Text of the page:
About Melioidosis

Burkholderia pseudomallei on blood agar plate (credit: CDC)

Burkholderia pseudomallei on blood agar plate (credit: CDC)

Melioidosis is a disease caused by a bacterium, Burkholderia pseudomallei, and is found across tropical and semi-tropical regions worldwide. It is estimated that 165,000 people develop melioidosis annually with 89,000 of these cases being fatal, making melioidosis a global health concern.

Treatment of melioidosis is difficult with 43% of people with the disease dying in NE Thailand [1] and 14% in N Australia [2]. The occurrence of melioidosis in the population is associated with some risk factors such as diabetes and generation of a vaccine and administration to at risk personnel has been demonstrated to be potentially cost effective [3]. 

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Where is melioidosis found?

Melioidosis occurs in tropical and semi-tropical regions of the world, especially in rice farming regions. B. pseudomallei can survive in the environment for long periods of time, present in the soil and water in endemic areas. The webpage provides maps showing distribution of the disease, cases diagnosed and mortality.


How is melioidosis contracted?

Infection is acquired through skin inoculation, contamination of wounds, inhalation or ingestion.


What are the symptoms of melioidosis?

Diagnosis of melioidosis is difficult with symptoms varying depending on route and stage of infection. Often initial symptoms resemble many other bacterial infections with fever, and severe septicaemia (blood poisoning) can develop. 


Is melioidosis curable?

Melioidosis is curable but B. pseudomallei  is naturally drug-resistant making treatment choices limited and sometimes ineffective.

Treatment takes about 4 months with 10-14 days intravenous therapy followed by 12 weeks of oral therapy. This is very costly, and can have unpleasant side effects. In addition there are a percentage of individuals who will enter a latent (dormant) infection even after the intensive antibiotic therapy. These people may go onto have a resurgence of infection weeks, months or even years later. This means developing a vaccine that could prevent melioidosis infection is an important global public health goal.


Vaccines against melioidosis

There is no vaccine for melioidosis. There are vaccine research programmes currently focusing on inactivated bacteria, live attenuated (altered) bacteria and subunits (parts of the bacteria).  


How is VALIDATE helping?

At the VALIDATE Network, by bringing together melioidosis researchers from around the world we hope to speed up progress towards a vaccine against this deadly disease.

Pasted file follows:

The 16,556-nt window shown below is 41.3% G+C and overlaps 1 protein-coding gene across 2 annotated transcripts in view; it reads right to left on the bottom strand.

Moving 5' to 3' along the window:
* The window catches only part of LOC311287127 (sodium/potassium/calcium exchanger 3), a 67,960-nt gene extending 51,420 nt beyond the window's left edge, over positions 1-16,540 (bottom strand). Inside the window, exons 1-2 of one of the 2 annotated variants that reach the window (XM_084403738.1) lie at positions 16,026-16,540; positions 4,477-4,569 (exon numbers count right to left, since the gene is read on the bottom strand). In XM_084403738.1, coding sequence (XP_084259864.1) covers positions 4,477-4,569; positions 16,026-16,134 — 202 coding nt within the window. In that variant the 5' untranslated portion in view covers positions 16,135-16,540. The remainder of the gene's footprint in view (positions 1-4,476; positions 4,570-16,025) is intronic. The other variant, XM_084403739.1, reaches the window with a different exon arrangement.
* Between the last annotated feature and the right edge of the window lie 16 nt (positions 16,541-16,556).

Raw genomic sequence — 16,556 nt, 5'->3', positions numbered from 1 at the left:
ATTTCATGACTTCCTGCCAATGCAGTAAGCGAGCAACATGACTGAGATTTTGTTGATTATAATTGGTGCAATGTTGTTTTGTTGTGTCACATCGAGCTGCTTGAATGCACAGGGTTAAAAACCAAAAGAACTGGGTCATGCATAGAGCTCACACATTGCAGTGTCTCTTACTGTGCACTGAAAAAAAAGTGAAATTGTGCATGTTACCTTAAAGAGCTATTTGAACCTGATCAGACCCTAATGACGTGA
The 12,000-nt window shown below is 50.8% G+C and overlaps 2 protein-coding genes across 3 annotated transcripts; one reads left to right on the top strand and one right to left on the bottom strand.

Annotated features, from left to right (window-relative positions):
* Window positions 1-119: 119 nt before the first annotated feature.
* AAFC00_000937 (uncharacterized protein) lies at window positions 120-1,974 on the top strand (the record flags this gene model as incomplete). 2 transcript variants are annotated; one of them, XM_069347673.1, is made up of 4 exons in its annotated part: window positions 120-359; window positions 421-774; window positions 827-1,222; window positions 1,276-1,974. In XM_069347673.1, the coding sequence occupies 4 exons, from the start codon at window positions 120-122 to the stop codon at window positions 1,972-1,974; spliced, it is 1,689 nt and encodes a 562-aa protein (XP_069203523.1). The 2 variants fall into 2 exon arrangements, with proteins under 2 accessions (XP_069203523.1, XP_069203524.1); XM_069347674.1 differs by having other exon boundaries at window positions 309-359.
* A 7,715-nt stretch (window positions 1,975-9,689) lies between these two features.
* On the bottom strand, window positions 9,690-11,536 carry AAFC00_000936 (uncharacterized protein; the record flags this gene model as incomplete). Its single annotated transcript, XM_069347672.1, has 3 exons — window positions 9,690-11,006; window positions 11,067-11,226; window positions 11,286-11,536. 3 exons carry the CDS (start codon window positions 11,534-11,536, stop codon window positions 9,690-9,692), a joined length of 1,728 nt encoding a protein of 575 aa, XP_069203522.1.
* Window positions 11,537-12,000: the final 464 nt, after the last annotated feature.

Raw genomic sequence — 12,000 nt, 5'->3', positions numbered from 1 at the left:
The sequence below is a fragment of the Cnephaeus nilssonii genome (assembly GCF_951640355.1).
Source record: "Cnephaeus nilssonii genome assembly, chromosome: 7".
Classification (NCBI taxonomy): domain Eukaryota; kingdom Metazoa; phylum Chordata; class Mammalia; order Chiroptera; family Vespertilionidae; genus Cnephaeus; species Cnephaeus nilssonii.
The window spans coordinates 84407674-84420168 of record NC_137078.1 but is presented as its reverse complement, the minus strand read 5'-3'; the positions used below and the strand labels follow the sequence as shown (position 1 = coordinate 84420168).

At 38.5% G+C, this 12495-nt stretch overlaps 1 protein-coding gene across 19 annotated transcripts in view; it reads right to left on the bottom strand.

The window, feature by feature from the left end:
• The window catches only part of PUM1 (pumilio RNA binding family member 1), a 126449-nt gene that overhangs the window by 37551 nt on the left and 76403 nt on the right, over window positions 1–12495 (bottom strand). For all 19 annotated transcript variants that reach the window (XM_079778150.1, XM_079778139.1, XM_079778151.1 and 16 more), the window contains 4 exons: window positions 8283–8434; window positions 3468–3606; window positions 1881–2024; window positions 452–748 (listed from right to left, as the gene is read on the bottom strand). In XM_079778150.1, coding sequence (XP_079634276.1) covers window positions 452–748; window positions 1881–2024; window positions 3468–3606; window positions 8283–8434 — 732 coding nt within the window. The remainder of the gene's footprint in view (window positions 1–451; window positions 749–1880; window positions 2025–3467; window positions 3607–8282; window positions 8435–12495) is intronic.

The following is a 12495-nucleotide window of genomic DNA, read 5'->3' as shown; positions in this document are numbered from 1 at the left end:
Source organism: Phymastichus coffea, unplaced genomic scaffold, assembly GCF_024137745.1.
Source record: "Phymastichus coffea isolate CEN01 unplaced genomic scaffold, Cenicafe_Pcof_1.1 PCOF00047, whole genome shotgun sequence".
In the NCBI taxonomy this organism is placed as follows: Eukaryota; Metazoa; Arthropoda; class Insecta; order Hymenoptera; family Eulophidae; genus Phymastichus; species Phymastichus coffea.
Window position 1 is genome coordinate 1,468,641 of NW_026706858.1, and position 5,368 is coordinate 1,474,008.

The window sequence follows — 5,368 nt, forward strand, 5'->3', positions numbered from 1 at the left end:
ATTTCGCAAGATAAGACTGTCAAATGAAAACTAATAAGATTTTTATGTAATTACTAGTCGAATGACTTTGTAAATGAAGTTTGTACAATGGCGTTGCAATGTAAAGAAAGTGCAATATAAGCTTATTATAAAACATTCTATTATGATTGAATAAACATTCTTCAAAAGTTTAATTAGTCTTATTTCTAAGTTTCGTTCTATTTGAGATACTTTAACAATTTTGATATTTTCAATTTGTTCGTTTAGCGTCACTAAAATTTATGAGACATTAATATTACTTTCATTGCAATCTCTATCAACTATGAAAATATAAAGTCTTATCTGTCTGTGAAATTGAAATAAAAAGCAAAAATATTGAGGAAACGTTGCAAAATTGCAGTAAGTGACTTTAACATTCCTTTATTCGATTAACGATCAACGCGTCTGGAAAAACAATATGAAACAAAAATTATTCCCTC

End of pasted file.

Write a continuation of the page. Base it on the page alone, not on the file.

Further Information (also see our Publications page)

Chakravorty A et al 2019. Melioidosis: an updated review. Aust J Gen Pract 48(5):327-332

Limmathurotsakul et al 2016. Predicted global distribution of Burkholderia pseudomallei and burden of melioidosis. Nature Microbiology 1, Article number: 15008. 

Melioidosis. Nat Rev Dis Primers 4, 17108 (2018)



1.       Limmathurotsakul D, et al 2010. Increasing incidence of human melioidosis in Northeast Thailand. Am J Trop Med Hyg 82: 1113–1117.

2.       Currie BJ, Ward L, Cheng AC 2010. The epidemiology and clinical spectrum of melioidosis: 540 cases from the 20 year Darwin prospective study. PLoS Negl Trop Dis 4: e900.

3.       Peacock et al 2012. Melioidosis Vaccines: A Systematic Review and Appraisal of the Potential to Exploit Biodefense Vaccines for Public Health Purposes. PLOS Negl Trop Dis 6: e1488.

Burkholderia pseudomallei is a pathogen that infects humans causing melioidosis, a non-transmissible disease resulting in high mortality and morbidity.

Evidence is evolving to suggest that B. pseudomallei is present in many tropical and sub-tropical regions of the world [1,2]. Identification and diagnosis are problematic due to non-specific symptoms of infection and inaccurate identification because of cross reactivity with closely related environmental bacteria. Treatment of infection can be ineffective due to inherent antibiotic resistance of the pathogen resulting in lengthy treatment regimes with high rates of failure. B. pseudomallei is designated as a select agent by the centre for disease control because of its potential as a bioweapon and its ability to cause lethal disease in humans and animals.

The challenges of developing a Melioidosis vaccine

Developing an effective B. pseudomallei vaccine is a considerable challenge. There are several different types of vaccine in the research phase, demonstrating varying levels of efficacy in a number of animal models. Progress in the B. pseudomallei vaccine field of research is impeded by the lack of an agreed animal vaccine challenge model. This results in generation of data from a number of different laboratories that cannot be directly compared. There is a requirement for both a public health and military vaccine. In the public health case the vaccine would need to protect humans against infection from ingestion, aerosolisation or subcutaneous injection of the pathogen, whereas the most likely route of exposure in a military scenario would be by aerosolisation.